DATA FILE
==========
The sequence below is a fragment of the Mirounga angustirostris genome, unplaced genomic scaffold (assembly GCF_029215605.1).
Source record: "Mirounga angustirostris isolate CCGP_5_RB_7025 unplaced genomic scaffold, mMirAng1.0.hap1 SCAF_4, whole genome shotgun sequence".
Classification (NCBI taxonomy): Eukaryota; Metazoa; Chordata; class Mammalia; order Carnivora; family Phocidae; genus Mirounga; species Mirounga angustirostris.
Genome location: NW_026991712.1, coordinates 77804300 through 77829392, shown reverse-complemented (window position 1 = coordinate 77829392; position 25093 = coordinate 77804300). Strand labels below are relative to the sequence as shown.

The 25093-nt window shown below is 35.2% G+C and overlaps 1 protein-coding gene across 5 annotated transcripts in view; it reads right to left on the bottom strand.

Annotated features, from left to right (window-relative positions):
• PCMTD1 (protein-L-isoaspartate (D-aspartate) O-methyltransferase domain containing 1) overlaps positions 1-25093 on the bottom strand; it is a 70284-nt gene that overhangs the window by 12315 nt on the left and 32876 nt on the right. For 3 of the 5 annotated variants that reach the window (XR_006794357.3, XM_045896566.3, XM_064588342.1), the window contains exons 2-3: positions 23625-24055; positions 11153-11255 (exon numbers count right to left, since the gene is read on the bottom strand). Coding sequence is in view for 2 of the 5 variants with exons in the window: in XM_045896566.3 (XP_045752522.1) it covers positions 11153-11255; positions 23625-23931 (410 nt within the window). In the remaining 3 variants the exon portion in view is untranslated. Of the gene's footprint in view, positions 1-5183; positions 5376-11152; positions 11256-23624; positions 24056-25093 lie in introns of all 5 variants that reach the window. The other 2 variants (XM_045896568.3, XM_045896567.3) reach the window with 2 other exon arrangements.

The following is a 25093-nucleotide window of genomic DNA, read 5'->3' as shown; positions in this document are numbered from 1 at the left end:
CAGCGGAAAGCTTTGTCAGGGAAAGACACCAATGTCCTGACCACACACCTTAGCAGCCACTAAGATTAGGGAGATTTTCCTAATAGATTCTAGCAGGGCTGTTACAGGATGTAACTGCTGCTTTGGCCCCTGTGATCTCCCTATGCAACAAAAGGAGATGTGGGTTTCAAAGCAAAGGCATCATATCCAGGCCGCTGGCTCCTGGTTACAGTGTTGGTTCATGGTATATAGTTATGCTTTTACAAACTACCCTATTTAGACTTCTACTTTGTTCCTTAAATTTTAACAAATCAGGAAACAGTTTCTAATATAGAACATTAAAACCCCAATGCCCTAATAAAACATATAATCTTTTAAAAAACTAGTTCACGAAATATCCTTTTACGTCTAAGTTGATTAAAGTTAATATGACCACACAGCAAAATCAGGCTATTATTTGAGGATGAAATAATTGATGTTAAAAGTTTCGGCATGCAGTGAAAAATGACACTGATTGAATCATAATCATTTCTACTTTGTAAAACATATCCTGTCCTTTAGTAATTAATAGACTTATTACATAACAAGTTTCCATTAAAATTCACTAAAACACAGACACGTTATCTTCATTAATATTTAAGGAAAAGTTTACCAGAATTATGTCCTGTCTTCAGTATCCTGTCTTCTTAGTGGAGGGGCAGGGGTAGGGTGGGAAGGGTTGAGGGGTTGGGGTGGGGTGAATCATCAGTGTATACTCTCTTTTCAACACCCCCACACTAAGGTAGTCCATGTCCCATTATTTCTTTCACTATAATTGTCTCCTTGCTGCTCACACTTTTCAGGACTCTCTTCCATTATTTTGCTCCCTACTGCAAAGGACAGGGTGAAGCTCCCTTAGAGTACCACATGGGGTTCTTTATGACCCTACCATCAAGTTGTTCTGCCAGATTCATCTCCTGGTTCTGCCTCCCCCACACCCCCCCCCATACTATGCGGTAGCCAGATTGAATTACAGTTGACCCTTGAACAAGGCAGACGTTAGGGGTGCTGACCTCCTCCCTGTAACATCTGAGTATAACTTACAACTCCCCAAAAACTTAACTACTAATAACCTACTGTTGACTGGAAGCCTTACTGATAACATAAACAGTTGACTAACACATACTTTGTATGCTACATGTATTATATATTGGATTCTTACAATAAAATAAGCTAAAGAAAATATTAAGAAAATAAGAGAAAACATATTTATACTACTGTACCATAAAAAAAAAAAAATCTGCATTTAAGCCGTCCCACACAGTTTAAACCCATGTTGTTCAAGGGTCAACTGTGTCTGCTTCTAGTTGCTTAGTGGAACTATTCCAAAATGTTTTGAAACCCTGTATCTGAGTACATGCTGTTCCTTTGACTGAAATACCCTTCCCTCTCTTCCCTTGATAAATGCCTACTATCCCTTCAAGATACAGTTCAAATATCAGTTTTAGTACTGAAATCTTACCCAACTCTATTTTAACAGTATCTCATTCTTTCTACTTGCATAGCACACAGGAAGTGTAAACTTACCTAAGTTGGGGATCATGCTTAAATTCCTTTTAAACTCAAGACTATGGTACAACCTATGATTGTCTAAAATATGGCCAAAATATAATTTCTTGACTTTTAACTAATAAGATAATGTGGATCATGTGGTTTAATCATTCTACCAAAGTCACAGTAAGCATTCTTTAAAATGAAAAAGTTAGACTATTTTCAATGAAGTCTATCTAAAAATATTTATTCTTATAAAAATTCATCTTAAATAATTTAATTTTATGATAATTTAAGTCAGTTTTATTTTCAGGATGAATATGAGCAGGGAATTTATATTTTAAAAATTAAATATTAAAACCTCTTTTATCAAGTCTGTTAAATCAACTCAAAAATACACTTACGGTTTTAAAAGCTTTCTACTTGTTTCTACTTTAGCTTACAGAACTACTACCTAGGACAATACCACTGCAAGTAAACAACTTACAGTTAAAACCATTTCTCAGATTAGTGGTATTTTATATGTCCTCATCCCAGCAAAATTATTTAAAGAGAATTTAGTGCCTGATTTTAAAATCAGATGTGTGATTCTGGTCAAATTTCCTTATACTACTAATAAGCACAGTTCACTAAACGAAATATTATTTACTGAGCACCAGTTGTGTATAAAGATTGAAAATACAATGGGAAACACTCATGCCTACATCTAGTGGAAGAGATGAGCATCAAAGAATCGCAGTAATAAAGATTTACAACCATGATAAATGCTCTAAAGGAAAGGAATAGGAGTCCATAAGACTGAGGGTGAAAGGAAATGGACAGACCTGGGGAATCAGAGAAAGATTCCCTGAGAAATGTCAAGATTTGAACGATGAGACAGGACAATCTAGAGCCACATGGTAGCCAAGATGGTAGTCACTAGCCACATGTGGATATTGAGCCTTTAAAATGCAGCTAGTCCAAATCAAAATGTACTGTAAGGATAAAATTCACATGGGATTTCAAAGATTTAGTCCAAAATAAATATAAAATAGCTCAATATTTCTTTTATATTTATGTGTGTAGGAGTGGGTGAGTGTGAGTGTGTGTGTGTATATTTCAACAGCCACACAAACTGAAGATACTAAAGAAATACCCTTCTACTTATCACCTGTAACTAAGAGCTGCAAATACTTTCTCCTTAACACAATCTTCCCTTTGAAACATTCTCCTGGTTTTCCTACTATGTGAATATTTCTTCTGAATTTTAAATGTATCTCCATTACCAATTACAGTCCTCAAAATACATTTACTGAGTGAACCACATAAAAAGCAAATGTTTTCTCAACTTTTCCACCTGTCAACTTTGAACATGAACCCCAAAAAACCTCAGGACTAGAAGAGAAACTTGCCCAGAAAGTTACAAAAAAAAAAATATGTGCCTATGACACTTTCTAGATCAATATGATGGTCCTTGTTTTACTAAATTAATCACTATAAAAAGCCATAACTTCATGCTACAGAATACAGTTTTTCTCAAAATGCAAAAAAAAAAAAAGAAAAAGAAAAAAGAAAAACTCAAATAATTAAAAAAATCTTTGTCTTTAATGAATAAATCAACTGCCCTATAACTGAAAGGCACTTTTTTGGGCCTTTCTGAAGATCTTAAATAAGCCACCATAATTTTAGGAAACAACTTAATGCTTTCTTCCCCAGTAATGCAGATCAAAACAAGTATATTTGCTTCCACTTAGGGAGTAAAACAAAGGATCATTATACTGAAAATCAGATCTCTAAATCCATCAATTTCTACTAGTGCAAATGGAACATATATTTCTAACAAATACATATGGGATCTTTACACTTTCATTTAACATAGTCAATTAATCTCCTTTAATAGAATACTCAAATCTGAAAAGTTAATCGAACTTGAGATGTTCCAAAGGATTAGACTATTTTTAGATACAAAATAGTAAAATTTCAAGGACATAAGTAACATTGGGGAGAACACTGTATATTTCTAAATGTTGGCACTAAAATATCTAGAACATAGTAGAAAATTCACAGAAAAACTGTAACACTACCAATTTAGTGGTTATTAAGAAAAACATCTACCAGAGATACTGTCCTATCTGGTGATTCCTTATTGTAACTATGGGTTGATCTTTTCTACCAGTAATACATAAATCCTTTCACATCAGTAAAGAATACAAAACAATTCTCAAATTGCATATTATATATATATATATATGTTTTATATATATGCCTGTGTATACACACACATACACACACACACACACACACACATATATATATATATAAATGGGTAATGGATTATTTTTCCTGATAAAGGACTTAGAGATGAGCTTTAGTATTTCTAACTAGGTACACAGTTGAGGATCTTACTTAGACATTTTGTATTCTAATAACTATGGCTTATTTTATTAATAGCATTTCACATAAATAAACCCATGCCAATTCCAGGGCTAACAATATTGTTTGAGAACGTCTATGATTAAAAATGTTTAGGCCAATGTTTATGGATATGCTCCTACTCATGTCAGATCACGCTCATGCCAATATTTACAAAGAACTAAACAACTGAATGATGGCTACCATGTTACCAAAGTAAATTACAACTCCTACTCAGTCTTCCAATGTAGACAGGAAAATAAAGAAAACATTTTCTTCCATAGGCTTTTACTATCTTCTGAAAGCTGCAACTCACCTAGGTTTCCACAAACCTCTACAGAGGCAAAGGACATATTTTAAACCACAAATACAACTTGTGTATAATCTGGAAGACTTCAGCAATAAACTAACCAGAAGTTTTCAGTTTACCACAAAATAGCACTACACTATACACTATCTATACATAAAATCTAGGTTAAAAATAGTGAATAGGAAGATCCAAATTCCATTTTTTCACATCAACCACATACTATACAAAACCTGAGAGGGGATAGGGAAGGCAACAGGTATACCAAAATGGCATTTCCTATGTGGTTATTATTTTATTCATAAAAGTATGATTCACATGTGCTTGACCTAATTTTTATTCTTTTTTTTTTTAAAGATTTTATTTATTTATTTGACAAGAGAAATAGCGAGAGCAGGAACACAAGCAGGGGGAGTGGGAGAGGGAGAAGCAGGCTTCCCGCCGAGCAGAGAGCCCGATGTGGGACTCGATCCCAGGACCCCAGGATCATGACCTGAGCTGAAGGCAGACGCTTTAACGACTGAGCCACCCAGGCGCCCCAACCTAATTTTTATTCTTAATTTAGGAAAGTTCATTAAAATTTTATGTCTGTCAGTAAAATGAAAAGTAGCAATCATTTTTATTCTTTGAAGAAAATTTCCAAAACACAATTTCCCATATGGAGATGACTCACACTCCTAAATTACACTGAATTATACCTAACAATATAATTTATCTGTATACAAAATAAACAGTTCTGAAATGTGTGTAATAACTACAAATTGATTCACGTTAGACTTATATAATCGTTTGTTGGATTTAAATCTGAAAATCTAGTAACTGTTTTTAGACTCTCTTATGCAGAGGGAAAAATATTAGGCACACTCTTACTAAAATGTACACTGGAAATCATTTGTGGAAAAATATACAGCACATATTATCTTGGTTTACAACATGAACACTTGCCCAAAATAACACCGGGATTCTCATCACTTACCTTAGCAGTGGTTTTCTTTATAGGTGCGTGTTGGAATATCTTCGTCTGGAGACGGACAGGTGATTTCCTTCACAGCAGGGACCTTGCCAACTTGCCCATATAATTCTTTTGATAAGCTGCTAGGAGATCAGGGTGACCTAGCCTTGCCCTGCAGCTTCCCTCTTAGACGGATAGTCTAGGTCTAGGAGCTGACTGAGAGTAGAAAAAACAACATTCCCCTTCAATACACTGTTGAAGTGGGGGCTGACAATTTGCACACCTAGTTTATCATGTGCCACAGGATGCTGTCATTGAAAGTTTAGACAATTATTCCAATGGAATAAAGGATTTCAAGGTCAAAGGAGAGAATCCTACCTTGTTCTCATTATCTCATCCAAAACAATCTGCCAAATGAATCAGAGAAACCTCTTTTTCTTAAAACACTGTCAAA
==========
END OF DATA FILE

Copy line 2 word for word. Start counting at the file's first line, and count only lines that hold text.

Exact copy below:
Source record: "Mirounga angustirostris isolate CCGP_5_RB_7025 unplaced genomic scaffold, mMirAng1.0.hap1 SCAF_4, whole genome shotgun sequence".